The Merry Men

Page 15

Since I had not seen her in the morning when I had looked around so closely at the signs of the weather, and upon these lone waters where a sail was rarely visible, it was clear she must have lain last night behind the uninhabited Eilean Gour, and this proved conclusively that she was manned by strangers to our coast, for that anchorage, though good enough to look at, is little better than a trap for ships. With such ignorant sailors upon so wild a coast, the coming gale was not unlikely to bring death upon its wings.

CHAPTER IV. THE GALE.

I FOUND my uncle at the gable end, watching the signs of the weather, with a pipe in his fingers.

'Uncle,' said I, 'there were men ashore at Sandag Bay - '

I had no time to go further; indeed, I not only forgot my words, but even my weariness, so strange was the effect on Uncle Gordon. He dropped his pipe and fell back against the end of the house with his jaw fallen, his eyes staring, and his long face as white as paper. We must have looked at one another silently for a quarter of a minute, before he made answer in this extraordinary fashion: 'Had he a hair kep on?'

I knew as well as if I had been there that the man who now lay buried at Sandag had worn a hairy cap, and that he had come ashore alive. For the first and only time I lost toleration for the man who was my benefactor and the father of the woman I hoped to call my wife.

'These were living men,' said I, 'perhaps Jacobites, perhaps the French, perhaps pirates, perhaps adventurers come here to seek the Spanish treasure ship; but, whatever they may be, dangerous at least to your daughter and my cousin. As for your own guilty terrors, man, the dead sleeps well where you have laid him. I stood this morning by his grave; he will not wake before the trump of doom.'

My kinsman looked upon me, blinking, while I spoke; then he fixed his eyes for a little on the ground, and pulled his fingers foolishly; but it was plain that he was past the power of speech.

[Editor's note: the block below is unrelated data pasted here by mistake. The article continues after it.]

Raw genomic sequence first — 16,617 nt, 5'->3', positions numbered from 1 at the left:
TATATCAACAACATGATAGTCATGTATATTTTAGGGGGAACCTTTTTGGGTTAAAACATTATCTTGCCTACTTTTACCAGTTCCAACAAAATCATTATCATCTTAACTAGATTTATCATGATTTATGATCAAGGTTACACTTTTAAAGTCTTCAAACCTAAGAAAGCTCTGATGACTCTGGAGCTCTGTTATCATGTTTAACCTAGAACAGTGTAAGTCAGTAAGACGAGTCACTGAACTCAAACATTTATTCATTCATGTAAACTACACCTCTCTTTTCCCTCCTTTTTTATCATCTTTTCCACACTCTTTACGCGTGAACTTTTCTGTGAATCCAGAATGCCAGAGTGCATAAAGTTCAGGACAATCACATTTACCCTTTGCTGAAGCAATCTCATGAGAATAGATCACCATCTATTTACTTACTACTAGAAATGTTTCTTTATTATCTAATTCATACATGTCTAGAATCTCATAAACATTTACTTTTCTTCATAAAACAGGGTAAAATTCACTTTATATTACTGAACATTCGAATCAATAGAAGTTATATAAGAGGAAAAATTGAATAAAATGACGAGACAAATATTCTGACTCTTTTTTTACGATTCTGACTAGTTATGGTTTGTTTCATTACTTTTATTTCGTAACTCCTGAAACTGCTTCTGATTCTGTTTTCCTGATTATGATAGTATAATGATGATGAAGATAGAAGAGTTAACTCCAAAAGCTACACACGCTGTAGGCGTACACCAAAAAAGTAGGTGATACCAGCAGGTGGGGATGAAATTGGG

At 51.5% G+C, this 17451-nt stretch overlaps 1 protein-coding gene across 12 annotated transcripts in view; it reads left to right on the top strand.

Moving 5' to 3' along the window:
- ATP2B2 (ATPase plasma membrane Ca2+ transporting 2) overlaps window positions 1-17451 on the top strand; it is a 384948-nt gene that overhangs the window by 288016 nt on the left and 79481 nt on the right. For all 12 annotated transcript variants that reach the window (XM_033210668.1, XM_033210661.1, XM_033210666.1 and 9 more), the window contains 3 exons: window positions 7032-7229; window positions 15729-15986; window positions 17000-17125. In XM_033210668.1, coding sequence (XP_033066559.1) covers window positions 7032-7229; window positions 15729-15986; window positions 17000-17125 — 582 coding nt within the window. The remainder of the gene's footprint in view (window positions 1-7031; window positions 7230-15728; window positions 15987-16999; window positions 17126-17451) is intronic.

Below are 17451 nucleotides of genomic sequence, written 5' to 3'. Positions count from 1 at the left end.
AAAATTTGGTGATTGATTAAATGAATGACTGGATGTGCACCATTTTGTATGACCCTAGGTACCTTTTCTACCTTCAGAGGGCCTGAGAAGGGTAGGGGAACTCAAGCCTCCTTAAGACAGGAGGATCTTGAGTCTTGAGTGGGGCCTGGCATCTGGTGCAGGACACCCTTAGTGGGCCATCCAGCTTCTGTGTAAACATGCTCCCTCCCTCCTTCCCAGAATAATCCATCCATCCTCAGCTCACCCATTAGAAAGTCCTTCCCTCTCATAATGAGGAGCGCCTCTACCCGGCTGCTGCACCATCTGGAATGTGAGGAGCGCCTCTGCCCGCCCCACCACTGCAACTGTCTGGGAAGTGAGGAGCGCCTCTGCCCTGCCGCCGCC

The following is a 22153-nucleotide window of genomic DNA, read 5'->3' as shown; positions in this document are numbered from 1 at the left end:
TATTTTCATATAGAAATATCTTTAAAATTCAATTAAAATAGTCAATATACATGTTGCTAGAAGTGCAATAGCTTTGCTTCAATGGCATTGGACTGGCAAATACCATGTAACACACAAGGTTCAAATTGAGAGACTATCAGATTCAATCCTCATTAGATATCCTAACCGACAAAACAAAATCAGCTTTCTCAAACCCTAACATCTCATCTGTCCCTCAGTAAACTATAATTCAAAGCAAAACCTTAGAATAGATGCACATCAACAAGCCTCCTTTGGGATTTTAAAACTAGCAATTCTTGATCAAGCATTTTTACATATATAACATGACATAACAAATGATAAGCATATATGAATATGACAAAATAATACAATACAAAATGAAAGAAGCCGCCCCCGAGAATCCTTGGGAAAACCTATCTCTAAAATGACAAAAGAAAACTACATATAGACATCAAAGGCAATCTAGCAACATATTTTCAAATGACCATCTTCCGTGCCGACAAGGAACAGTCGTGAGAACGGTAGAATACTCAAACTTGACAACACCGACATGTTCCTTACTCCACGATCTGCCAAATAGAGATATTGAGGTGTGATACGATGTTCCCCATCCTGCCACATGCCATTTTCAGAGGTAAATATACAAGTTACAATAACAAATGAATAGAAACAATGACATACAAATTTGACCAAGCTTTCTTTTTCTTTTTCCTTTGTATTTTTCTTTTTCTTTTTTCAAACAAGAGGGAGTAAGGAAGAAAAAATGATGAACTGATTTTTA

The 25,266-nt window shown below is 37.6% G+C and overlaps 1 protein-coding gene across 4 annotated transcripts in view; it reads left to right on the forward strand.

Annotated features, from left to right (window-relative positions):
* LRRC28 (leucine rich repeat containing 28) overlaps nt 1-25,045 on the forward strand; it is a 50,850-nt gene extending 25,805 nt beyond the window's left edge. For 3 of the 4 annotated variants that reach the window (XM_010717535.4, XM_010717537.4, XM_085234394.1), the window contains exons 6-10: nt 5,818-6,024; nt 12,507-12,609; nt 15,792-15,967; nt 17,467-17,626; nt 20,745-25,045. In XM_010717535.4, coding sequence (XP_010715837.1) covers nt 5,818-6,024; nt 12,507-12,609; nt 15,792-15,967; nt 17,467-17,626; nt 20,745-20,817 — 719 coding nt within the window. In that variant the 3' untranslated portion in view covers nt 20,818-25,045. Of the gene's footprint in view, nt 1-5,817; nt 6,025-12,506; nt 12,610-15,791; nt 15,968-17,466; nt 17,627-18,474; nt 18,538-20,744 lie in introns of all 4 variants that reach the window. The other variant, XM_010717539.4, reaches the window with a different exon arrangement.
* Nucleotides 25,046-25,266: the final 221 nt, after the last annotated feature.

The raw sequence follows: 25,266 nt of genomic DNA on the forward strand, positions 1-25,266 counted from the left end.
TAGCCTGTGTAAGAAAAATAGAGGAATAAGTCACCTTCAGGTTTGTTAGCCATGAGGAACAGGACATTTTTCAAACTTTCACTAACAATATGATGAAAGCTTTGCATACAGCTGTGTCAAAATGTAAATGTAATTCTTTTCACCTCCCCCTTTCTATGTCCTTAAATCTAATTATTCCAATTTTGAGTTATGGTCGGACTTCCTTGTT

'Come,' said I. 'You must think for others. You must come up the hill with me, and see this ship.'

He obeyed without a word or a look, following slowly after my impatient strides. The spring seemed to have gone out of his body, and he scrambled heavily up and down the rocks, instead of leaping, as he was wont, from one to another. Nor could I, for all my cries, induce him to make better haste. Only once he replied to me complainingly, and like one in bodily pain: 'Ay, ay, man, I'm coming.' Long before we had reached the top, I had no other thought for him but pity. If the crime had been monstrous the punishment was in proportion.

At last we emerged above the sky-line of the hill, and could see around us. All was black and stormy to the eye; the last gleam of sun had vanished; a wind had sprung up, not yet high, but gusty and unsteady to the point; the rain, on the other hand, had ceased. Short as was the interval, the sea already ran vastly higher than when I had stood there last; already it had begun to break over some of the outward reefs, and already it moaned aloud in the sea- caves of Aros. I looked, at first, in vain for the schooner.

'There she is,' I said at last. But her new position, and the course she was now lying, puzzled me. 'They cannot mean to beat to sea,' I cried.

'That's what they mean,' said my uncle, with something like joy; and just then the schooner went about and stood upon another tack, which put the question beyond the reach of doubt. These strangers, seeing a gale on hand, had thought first of sea-room. With the wind that threatened, in these reef-sown waters and contending against so violent a stream of tide, their course was certain death.

'Good God!' said I, 'they are all lost.'

'Ay,' returned my uncle, 'a' - a' lost. They hadnae a chance but to rin for Kyle Dona. The gate they're gaun the noo, they couldnae win through an the muckle deil were there to pilot them. Eh, man,' he continued, touching me on the sleeve, 'it's a braw nicht for a shipwreck! Twa in ae twalmonth! Eh, but the Merry Men'll dance bonny!'

I looked at him, and it was then that I began to fancy him no longer in his right mind.

The Merry Men Page 16

Robert Louis Stevenson

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Robert Louis Stevenson
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